More than 30 speakers addressed representatives from the Army Corps of Engineers about its planned improvement dredging of Searsport Harbor, many expressing concern for the lobster fishery. The Army Corps held a public meeting in Bangor Feb. 24 to present the work it has done on a feasibility study that proposes expanding the channel into Searsport Harbor and deepen it from 35- to 40-feet at low tide. Several attendees commented that the meeting would have been more convenient for interested parties had it been held in Searsport, where the dredging is proposed, rather than Bangor. The meeting was required by the Maine Department of Environmental Protection before the Army Corps can file an application for a Water Quality Certification for the dredging project. Two members of the team that worked on the feasibility study have presentations to the more than 150 members of the public who attended the meeting detailing the scope of the project and the findings of the study. Steven Wolf, the program manager for the Corps New England District dredged material disposal monitoring system, gave an overview of how dredging technology has improved to better dump material at sea. Wolf said the material tested in Searsport was clean and suitable for ocean dispersal. Three sites have been looked at as possible disposal sites — Belfast, Rockland and Islesboro. The Islesboro site, called the Penobscot Bay site, has been identified as the best option. The Rockland site is too far, increasing the project cost, while the Belfast site is too shallow for the amount of material that is proposed to be dumped. Wolf said the site, off the Northwest side of Islesboro, was the best option as it was deep enough and has a pockmarked seafloor, which would help to limit the spread of the dredge spoils from the site. Lobstermen from around the state attended the meeting and raised concerns about the potential impacts the dredging project has on the lobster fishery. Some raised concerns about increased silt during storms, contamination of the dredge spoils and impact on other species of fish. Maine Lobstermen Union President Rocky Alley attended the meeting, but did not speak during the public comment portion. Alley told the Journal that he was attending the meeting to learn more about the project and would bring the information back to the Union members. “This is pretty bad though, parts of it,” Alley said. “It could have a big effect on the lobster industry.” Bud Hall, owner of Angler’s Restaurant in Searsport, said he was concerned that the dredging could impact restaurants in the area. Hall referenced a recent decision by the Maine Department of Marine Resources to close an area to lobstering in Stockton Spring, just to the north of the proposed dredging site, due to mercury contamination. Ron Huber of Friends of Penobscot Bay told the Army Corps he had “trust issues” with the state and federal authorities proposing this project. Huber referenced the building of the causway to Sears Island, and the attempt to develop Sears Island in the 1980s and 1990s as examples of the state acting in an untrustworthy manner. Chair of the Islesboro Select Board Arch Gillies, along with several other speakers called for a full Environmental Impact Statement, a more in depth study than the Environmental Assessment already completed. Ten communities from around Penobscot Bay have joined with Islesboro to officially request such a study be completed. Several speakers, including representatives from the Penbay Pilots Association and area business groups, spoke in favor of the dredging. Those speakers cited safety concerns for larger ships using the harbor. Larger double-hulled ships require more depth to enter a harbor and currently cannot make it into Searsport at low tide. Others, like John Porter, president of the Bangor Region Chamber of Commerce, said a deepened Searsport Harbor could give Maine industries a better option for exporting their products. “We’re jazzed about this port becoming the taking-off point for a resurgent forest products industry,” Porter said. “We can’t survive as a region doing each other’s laundry; we need value-added jobs.” However, other members of the public question how worthwhile the improvement dredging is considering the current amount of traffic the harbor sees, and the fact that Portland Harbor is the same depth at low tide as Searsport is now. Harlan McLaughlin, of Searsport, said he did not see the need for the improvement dredging. “This improvement project is for ships not coming here now and aren’t coming in the future,” McLaughlin said. “This is all about funding make-work projects. You’re saying, ‘let’s do it and hope people show up.'” If the project does go forward it would deepen the existing entrance channel and turning basin from a depth of -35 feet to -40 feet at mean low water. In addition, the entrance channel, currently 500 feet wide at its narrowest point, would be widened to 650 feet, and a maneuvering area adjacent to State Pier’s east berth in Long Cove would be created. Dredged material would be disposed at the identified disposal site in Penobscot Bay. With the proposed project, deep draft vessels would be able to access the port more efficiently, and transportation costs for goods arriving at the port would be reduced. The public meeting is the first step in a lengthy process, which will eventually need an act of congress to fund the project and to move forward. The public will continue to have the option to make public comments as the Army Corps moves through the process, which will next involve apply for a Water Quality Certification from the Maine DEP. Effort to relocate lobsters from Portland Harbor to encroach on scallop fishing area  BDN Hundreds turn out to voice thoughts on dredging Searsport harbor  WCSH 6 Searsport Dredging Taken to Public  WABI TV5 Maine Voices: In deciding fate of Sears Island, remember what makes it special: Development proposals cannot remain oblivious to economic and environmental consequences.   by Stephen Miller Debate over Searsport harbor project set to come to head  News Center 2 Lobster Fishing/ Crab Fishing Grounds Closed in Stockton Springs State Legislators Call for EIS, read here: Kumiega Dredging Letter Opponents of Searsport harbor dredging project will have chance to speak at informational meeting in Bangor Shipping growth must weigh impact on PenBay towns: Dredging Searsport Harbor poses risks   Working Waterfront Searsport harbor dredging long overdue, vital to Maine trade, transportation commissioner tells economic development group Lawmakers Request Study of Penobscot Bay Dredging Proposal ‘Big Diggah’ dredge plan for Searsport could elevate mercury in Penobscot Bay lobsters to warning label levels *Note-this chamber lives about a 90 minute drive (a county away)  from the proposed dredging dump site. Bangor Chamber Advocates Dredging in Searsport: Dear Chamber colleagues, I want to alert you to an opportunity to have a real and positive impact on the future economic health of our region. One of our most vital transportation links is the rail and road connection we have with the port of Searsport. This port is our jumping off point to world markets, and its health and functionality will determine whether we, as a region, will be able to compete globally and create new, 21st Century jobs that will support our local economy. The U.S. Army Corps of Engineers will hold a public information meeting on Monday, Feb. 24, from 6 p.m. to 8 p.m. at the Cross Insurance Center in Bangor to discuss a proposed dredging project for this port. The project has been reviewed extensively in terms of any environmental impact, and it is vital to the future of the port. A somewhat deeper channel and wider shipping lane are needed to accommodate modern ships. Just as important, the port’s shipping channel is overdue for a maintenance dredge, as current operations are being hampered by accumulated silt in the channel. A small but vocal group of opponents who have consistently opposed efforts to fully utilize the port continues to voice concern and opposition to the dredging project. It is critical that the Army Corps hears from business leaders who appreciate the importance of this asset to our region. Please take the time to come out to the Cross Center on Monday evening. Even if you choose not to speak, your presence in support of this project will make a difference. And please consider, as well, lending your name to the letter of support, shown below. You can click here to do so. John Porter President & CEO Bangor Region Chamber of Commerce 20 South St. Bangor, ME 04401 www.bangorregion.com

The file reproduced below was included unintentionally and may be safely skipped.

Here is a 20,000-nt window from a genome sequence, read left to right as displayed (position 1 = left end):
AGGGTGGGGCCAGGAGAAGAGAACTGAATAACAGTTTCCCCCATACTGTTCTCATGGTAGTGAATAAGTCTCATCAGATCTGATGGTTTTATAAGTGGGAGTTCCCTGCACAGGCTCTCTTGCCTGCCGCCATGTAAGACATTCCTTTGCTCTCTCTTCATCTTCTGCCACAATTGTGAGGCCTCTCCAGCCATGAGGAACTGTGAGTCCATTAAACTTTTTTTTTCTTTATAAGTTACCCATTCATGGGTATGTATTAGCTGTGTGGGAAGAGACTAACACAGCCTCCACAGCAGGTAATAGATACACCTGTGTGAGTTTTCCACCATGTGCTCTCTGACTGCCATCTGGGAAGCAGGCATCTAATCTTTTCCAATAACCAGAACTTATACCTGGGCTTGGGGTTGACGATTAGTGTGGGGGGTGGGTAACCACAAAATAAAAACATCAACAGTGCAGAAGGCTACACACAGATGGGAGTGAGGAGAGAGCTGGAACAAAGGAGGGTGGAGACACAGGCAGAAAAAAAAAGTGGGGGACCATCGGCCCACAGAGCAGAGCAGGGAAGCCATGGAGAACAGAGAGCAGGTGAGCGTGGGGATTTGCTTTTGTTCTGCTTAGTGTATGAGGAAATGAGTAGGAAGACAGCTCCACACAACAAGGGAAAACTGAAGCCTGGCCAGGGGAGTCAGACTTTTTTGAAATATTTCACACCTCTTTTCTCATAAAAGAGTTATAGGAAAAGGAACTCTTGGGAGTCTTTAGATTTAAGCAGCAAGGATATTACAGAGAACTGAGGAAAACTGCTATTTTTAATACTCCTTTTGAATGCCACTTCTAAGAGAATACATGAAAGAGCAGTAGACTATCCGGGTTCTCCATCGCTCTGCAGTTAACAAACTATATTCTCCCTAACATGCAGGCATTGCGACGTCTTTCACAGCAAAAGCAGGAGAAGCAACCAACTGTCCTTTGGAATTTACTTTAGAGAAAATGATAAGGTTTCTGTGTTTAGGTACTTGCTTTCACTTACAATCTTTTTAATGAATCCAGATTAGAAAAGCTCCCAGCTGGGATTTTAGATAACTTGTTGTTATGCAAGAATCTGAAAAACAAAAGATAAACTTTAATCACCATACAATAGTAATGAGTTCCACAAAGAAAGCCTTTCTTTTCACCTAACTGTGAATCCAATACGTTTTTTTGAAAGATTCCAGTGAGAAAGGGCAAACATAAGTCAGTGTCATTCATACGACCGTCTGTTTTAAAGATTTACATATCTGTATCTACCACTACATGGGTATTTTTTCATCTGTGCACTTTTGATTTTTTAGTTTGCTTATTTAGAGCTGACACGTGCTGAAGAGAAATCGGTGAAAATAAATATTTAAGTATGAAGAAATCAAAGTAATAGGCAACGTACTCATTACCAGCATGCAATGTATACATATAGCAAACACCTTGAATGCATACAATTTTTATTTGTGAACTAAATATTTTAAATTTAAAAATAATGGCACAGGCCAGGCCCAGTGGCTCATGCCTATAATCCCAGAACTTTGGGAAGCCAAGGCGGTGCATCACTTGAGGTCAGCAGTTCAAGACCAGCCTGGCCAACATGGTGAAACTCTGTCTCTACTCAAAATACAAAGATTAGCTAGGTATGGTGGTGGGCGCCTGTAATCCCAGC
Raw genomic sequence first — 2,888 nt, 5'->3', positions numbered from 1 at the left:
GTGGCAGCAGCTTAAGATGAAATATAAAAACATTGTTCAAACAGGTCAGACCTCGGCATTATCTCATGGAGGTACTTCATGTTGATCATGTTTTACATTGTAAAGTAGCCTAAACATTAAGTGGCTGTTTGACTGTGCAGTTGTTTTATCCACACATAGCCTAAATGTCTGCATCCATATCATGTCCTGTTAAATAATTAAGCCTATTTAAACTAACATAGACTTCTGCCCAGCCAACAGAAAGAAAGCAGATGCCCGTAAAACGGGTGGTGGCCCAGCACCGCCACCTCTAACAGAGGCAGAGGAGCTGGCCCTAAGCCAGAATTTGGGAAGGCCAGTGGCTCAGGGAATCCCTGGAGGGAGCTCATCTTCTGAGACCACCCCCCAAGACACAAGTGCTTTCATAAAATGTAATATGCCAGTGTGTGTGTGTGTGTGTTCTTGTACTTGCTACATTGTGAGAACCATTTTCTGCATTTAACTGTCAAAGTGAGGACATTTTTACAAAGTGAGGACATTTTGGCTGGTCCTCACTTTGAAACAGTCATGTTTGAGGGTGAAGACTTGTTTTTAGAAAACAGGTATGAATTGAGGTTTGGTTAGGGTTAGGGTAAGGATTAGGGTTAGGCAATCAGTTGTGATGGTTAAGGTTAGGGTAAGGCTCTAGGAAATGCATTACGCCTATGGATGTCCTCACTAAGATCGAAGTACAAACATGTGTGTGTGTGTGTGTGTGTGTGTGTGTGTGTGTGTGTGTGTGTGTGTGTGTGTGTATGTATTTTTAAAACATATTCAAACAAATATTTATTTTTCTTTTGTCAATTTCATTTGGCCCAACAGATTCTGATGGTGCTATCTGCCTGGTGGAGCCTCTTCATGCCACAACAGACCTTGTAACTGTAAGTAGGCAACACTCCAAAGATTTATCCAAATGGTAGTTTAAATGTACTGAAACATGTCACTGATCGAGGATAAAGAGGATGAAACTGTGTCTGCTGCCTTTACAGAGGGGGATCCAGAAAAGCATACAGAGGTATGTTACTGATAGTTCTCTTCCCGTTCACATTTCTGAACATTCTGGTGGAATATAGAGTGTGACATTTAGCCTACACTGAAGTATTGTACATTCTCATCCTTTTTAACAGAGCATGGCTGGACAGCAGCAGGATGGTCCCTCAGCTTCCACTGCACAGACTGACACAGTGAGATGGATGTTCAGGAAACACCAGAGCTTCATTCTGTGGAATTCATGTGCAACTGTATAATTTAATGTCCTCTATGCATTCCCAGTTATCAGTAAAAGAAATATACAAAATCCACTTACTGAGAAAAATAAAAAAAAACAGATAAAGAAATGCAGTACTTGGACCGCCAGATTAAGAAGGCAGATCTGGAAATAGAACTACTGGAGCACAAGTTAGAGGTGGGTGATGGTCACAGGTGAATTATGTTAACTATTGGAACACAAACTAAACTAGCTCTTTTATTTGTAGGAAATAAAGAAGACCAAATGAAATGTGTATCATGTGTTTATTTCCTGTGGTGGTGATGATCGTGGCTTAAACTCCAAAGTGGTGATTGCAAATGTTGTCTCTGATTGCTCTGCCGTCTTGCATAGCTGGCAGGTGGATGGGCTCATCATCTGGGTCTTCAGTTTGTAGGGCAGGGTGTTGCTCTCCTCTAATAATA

Mack Point Pollution by Paul Molyneaux   Fisherman’s Voice,  May 2000